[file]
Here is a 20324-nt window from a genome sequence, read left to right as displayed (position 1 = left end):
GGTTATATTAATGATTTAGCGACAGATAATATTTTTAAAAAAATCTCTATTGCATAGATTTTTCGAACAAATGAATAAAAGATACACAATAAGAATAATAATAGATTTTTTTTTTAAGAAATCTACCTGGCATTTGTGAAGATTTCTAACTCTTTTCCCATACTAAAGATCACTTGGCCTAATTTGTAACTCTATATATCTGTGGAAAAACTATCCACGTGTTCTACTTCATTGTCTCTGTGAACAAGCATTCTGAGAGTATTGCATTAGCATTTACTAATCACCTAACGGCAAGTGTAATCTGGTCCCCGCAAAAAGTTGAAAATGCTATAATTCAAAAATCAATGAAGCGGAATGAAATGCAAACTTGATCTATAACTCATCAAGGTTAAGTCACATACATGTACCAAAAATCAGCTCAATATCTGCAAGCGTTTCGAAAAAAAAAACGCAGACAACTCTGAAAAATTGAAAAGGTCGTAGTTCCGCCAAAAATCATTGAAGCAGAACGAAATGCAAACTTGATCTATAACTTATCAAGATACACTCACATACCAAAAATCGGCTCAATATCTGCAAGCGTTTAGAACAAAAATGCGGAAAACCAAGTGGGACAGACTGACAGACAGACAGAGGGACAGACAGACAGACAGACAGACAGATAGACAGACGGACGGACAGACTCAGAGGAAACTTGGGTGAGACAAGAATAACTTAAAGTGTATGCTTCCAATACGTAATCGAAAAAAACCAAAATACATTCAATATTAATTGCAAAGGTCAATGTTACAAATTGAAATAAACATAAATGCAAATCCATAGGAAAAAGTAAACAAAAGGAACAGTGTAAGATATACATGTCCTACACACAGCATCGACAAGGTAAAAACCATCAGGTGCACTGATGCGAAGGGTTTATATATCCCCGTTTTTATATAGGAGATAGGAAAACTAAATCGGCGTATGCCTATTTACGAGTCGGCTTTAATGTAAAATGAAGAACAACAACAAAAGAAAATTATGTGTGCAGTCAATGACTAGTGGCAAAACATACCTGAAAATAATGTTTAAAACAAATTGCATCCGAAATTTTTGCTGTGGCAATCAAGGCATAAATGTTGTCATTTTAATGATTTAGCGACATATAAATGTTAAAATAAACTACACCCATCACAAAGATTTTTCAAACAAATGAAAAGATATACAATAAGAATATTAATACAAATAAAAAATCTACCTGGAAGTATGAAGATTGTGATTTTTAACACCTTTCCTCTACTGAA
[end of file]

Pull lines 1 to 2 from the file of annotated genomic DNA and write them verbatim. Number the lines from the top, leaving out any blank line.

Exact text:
Here is a 20324-nt window from a genome sequence, read left to right as displayed (position 1 = left end):
GGTTATATTAATGATTTAGCGACAGATAATATTTTTAAAAAAATCTCTATTGCATAGATTTTTCGAACAAATGAATAAAAGATACACAATAAGAATAATAATAGATTTTTTTTTTAAGAAATCTACCTGGCATTTGTGAAGATTTCTAACTCTTTTCCCATACTAAAGATCACTTGGCCTAATTTGTAACTCTATATATCTGTGGAAAAACTATCCACGTGTTCTACTTCATTGTCTCTGTGAACAAGCATTCTGAGAGTATTGCATTAGCATTTACTAATCACCTAACGGCAAGTGTAATCTGGTCCCCGCAAAAAGTTGAAAATGCTATAATTCAAAAATCAATGAAGCGGAATGAAATGCAAACTTGATCTATAACTCATCAAGGTTAAGTCACATACATGTACCAAAAATCAGCTCAATATCTGCAAGCGTTTCGAAAAAAAAAACGCAGACAACTCTGAAAAATTGAAAAGGTCGTAGTTCCGCCAAAAATCATTGAAGCAGAACGAAATGCAAACTTGATCTATAACTTATCAAGATACACTCACATACCAAAAATCGGCTCAATATCTGCAAGCGTTTAGAACAAAAATGCGGAAAACCAAGTGGGACAGACTGACAGACAGACAGAGGGACAGACAGACAGACAGACAGACAGATAGACAGACGGACGGACAGACTCAGAGGAAACTTGGGTGAGACAAGAATAACTTAAAGTGTATGCTTCCAATACGTAATCGAAAAAAACCAAAATACATTCAATATTAATTGCAAAGGTCAATGTTACAAATTGAAATAAACATAAATGCAAATCCATAGGAAAAAGTAAACAAAAGGAACAGTGTAAGATATACATGTCCTACACACAGCATCGACAAGGTAAAAACCATCAGGTGCACTGATGCGAAGGGTTTATATATCCCCGTTTTTATATAGGAGATAGGAAAACTAAATCGGCGTATGCCTATTTACGAGTCGGCTTTAATGTAAAATGAAGAACAACAACAAAAGAAAATTATGTGTGCAGTCAATGACTAGTGGCAAAACATACCTGAAAATAATGTTTAAAACAAATTGCATCCGAAATTTTTGCTGTGGCAATCAAGGCATAAATGTTGTCATTTTAATGATTTAGCGACATATAAATGTTAAAATAAACTACACCCATCACAAAGATTTTTCAAACAAATGAAAAGATATACAATAAGAATATTAATACAAATAAAAAATCTACCTGGAAGTATGAAGATTGTGATTTTTAACACCTTTCCTCTACTGAA